All About Selling Your Business
If you are planning to sell your business, there are various routes you could take. This article discusses the most common ones so that you can make an informed decision about what is right for you and your business. The one golden rule when it comes to selling your firm is that you must start preparing early: if you want to retire in five years, now is the time to start thinking about the sale.
Selling to a CompanyThe most common way to sell a small business is as a trade sale to another company. The buyer could be a competitor who wishes to expand and gain market share, or another company that wants to branch out into your area of expertise.
A purchasing company may be particularly interested in the assets of the business they are buying, both tangible ones (such as property) and intangible ones (such as goodwill).
Selling to an InvestorThe buyer need not necessarily be a company. A private investor may be interested if your enterprise can offer a good rate of return on the price they pay. They will probably want to invest in a company that is making good profit from the start.
Employee BuyoutsWhen the management team learn that their firm is being sold, they may be interested in putting together a proposal for purchasing the business for themselves. This gives them a stake in what they have contributed to, and gives them greater job security than an outside buyer would offer (they are unlikely to make themselves redundant!).
However, employees may not have as much capital, even when pooled, as a company or professional investor, so the price they offer may not be very competitive. This will be especially true if theirs is the only bid made.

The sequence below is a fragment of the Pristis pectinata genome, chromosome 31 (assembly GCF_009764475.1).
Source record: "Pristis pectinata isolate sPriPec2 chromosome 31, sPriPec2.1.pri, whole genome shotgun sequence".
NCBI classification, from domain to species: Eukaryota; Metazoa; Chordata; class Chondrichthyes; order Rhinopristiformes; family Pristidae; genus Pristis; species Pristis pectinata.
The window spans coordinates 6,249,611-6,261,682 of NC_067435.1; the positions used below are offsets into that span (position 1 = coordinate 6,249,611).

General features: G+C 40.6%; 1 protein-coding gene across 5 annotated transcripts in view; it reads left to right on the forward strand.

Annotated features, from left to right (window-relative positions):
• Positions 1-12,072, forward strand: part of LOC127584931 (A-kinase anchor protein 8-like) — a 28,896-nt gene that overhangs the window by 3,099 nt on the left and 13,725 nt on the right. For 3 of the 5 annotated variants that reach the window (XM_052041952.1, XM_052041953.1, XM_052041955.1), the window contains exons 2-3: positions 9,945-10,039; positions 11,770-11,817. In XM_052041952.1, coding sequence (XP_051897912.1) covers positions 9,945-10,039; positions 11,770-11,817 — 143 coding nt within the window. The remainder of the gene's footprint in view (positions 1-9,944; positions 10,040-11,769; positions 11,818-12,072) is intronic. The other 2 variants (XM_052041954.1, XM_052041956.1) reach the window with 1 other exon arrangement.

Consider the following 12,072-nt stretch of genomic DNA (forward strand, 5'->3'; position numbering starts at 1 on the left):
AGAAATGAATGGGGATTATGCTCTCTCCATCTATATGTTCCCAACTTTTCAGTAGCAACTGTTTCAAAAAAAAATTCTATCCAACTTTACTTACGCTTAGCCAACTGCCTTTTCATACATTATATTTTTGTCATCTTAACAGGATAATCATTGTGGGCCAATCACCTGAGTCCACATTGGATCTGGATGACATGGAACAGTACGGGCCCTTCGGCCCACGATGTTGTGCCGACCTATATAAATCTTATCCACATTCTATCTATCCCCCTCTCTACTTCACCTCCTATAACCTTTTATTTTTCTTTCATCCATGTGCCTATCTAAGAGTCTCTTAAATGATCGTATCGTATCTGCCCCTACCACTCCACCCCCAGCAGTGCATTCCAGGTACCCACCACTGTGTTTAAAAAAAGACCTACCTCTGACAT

Using SpecialistsYou will almost certainly need specialist help if the deal is to go smoothly. At the very least, you will need an accountant and a solicitor, preferably ones who have been involved in selling the same type of company before.
You may also find that hiring a specialist business broker from an early stage will help you to present your company professionally and to negotiate a better price for it.
Going PublicFloating your business on the Stock Market – typically on the Alternative Investment Market (AIM) – will raise capital for investment and growth, as well as making it easier for you to sell all or part of your stake in the company when you decide to do so. This route is usually only feasible for companies that are at the large end of the scale.
There are additional requirements for companies wishing to float over and above those required for a private sale. The company needs to publish three years of audited accounts and will need to demonstrate a strong management team to continue growth after flotation.
TimingTo achieve the best price for your company, you need to start planning well in advance – preferably several years. This is the time to get your house in order, but you need not make your intentions public until much closer to the time. Be aware that the acquisition process itself could easily take six months to complete, when the time comes.
Potential buyers will want to see strong and growing profits, and you may be able to plan your business activity in order to achieve this growth rather than a succession of highs and lows.
Buyers will be most willing to offer a good price when the economy in your sector is favourable: when business is good and it is easy to borrow money for investment at competitive rates. If your company has significant assets, such as property, then selling when prices are strong in this area would also be beneficial.
This article covers the main routes you could choose to sell your firm. Such a sale needs careful planning, and it could be a worthwhile investment to employ an experienced business broker to help you with the whole process. Your broker should be able to advise you how to achieve the best price (for example, suggesting whether the selling should be done by auction or at a premium price to a preferred bidder).
Good luck with your sale! Remember that planning and timing are key elements to achieving the best price.